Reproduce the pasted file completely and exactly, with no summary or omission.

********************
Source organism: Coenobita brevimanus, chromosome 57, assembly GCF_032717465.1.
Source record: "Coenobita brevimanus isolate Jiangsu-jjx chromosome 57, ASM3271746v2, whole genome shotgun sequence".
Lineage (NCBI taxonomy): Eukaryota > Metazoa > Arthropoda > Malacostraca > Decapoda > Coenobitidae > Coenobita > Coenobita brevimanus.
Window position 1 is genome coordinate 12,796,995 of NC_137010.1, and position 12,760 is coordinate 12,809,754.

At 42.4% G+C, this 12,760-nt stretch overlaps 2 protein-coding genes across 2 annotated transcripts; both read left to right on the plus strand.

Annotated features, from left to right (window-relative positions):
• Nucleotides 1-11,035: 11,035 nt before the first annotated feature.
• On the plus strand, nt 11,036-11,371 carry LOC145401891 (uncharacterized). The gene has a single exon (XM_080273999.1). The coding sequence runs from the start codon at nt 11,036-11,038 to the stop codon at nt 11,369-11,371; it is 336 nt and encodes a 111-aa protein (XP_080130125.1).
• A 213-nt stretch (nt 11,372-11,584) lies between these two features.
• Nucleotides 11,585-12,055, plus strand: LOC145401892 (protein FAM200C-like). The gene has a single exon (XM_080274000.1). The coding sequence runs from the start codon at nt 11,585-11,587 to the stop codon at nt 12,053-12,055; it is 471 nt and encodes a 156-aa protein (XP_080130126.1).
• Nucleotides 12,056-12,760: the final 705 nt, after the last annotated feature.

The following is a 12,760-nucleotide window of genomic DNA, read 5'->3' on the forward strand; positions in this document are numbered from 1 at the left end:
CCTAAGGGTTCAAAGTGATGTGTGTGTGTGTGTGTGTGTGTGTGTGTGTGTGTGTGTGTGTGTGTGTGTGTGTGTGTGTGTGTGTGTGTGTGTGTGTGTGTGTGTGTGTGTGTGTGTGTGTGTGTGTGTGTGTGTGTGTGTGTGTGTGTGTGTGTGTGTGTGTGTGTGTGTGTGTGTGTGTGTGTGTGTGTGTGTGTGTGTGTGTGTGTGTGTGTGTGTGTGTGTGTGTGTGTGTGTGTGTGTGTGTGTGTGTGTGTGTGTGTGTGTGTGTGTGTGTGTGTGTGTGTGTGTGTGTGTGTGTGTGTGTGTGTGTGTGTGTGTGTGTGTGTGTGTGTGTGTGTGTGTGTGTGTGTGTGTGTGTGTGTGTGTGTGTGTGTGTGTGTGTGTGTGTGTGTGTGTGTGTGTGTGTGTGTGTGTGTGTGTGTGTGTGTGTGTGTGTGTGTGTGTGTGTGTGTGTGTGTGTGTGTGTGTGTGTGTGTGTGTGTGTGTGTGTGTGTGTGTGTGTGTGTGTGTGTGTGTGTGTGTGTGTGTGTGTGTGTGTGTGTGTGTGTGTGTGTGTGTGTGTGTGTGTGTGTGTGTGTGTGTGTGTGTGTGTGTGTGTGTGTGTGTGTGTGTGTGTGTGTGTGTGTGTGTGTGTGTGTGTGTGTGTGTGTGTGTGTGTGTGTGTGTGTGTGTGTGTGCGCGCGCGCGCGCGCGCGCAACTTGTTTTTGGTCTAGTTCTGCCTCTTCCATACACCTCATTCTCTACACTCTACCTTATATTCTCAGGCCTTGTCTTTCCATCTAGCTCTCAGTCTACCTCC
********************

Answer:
Source organism: Coenobita brevimanus, chromosome 57, assembly GCF_032717465.1.
Source record: "Coenobita brevimanus isolate Jiangsu-jjx chromosome 57, ASM3271746v2, whole genome shotgun sequence".
Lineage (NCBI taxonomy): Eukaryota > Metazoa > Arthropoda > Malacostraca > Decapoda > Coenobitidae > Coenobita > Coenobita brevimanus.
Window position 1 is genome coordinate 12,796,995 of NC_137010.1, and position 12,760 is coordinate 12,809,754.

At 42.4% G+C, this 12,760-nt stretch overlaps 2 protein-coding genes across 2 annotated transcripts; both read left to right on the plus strand.

Annotated features, from left to right (window-relative positions):
• Nucleotides 1-11,035: 11,035 nt before the first annotated feature.
• On the plus strand, nt 11,036-11,371 carry LOC145401891 (uncharacterized). The gene has a single exon (XM_080273999.1). The coding sequence runs from the start codon at nt 11,036-11,038 to the stop codon at nt 11,369-11,371; it is 336 nt and encodes a 111-aa protein (XP_080130125.1).
• A 213-nt stretch (nt 11,372-11,584) lies between these two features.
• Nucleotides 11,585-12,055, plus strand: LOC145401892 (protein FAM200C-like). The gene has a single exon (XM_080274000.1). The coding sequence runs from the start codon at nt 11,585-11,587 to the stop codon at nt 12,053-12,055; it is 471 nt and encodes a 156-aa protein (XP_080130126.1).
• Nucleotides 12,056-12,760: the final 705 nt, after the last annotated feature.

The following is a 12,760-nucleotide window of genomic DNA, read 5'->3' on the forward strand; positions in this document are numbered from 1 at the left end:
CCTAAGGGTTCAAAGTGATGTGTGTGTGTGTGTGTGTGTGTGTGTGTGTGTGTGTGTGTGTGTGTGTGTGTGTGTGTGTGTGTGTGTGTGTGTGTGTGTGTGTGTGTGTGTGTGTGTGTGTGTGTGTGTGTGTGTGTGTGTGTGTGTGTGTGTGTGTGTGTGTGTGTGTGTGTGTGTGTGTGTGTGTGTGTGTGTGTGTGTGTGTGTGTGTGTGTGTGTGTGTGTGTGTGTGTGTGTGTGTGTGTGTGTGTGTGTGTGTGTGTGTGTGTGTGTGTGTGTGTGTGTGTGTGTGTGTGTGTGTGTGTGTGTGTGTGTGTGTGTGTGTGTGTGTGTGTGTGTGTGTGTGTGTGTGTGTGTGTGTGTGTGTGTGTGTGTGTGTGTGTGTGTGTGTGTGTGTGTGTGTGTGTGTGTGTGTGTGTGTGTGTGTGTGTGTGTGTGTGTGTGTGTGTGTGTGTGTGTGTGTGTGTGTGTGTGTGTGTGTGTGTGTGTGTGTGTGTGTGTGTGTGTGTGTGTGTGTGTGTGTGTGTGTGTGTGTGTGTGTGTGTGTGTGTGTGTGTGTGTGTGTGTGTGTGTGTGTGTGTGTGTGTGTGTGTGTGTGTGTGTGTGTGTGTGTGTGTGTGTGTGTGTGTGTGTGTGTGTGTGTGTGTGTGTGTGTGTGTGTGTGTGTGTGTGTGTGTGTGCGCGCGCGCGCGCGCGCGCAACTTGTTTTTGGTCTAGTTCTGCCTCTTCCATACACCTCATTCTCTACACTCTACCTTATATTCTCAGGCCTTGTCTTTCCATCTAGCTCTCAGTCTACCTCC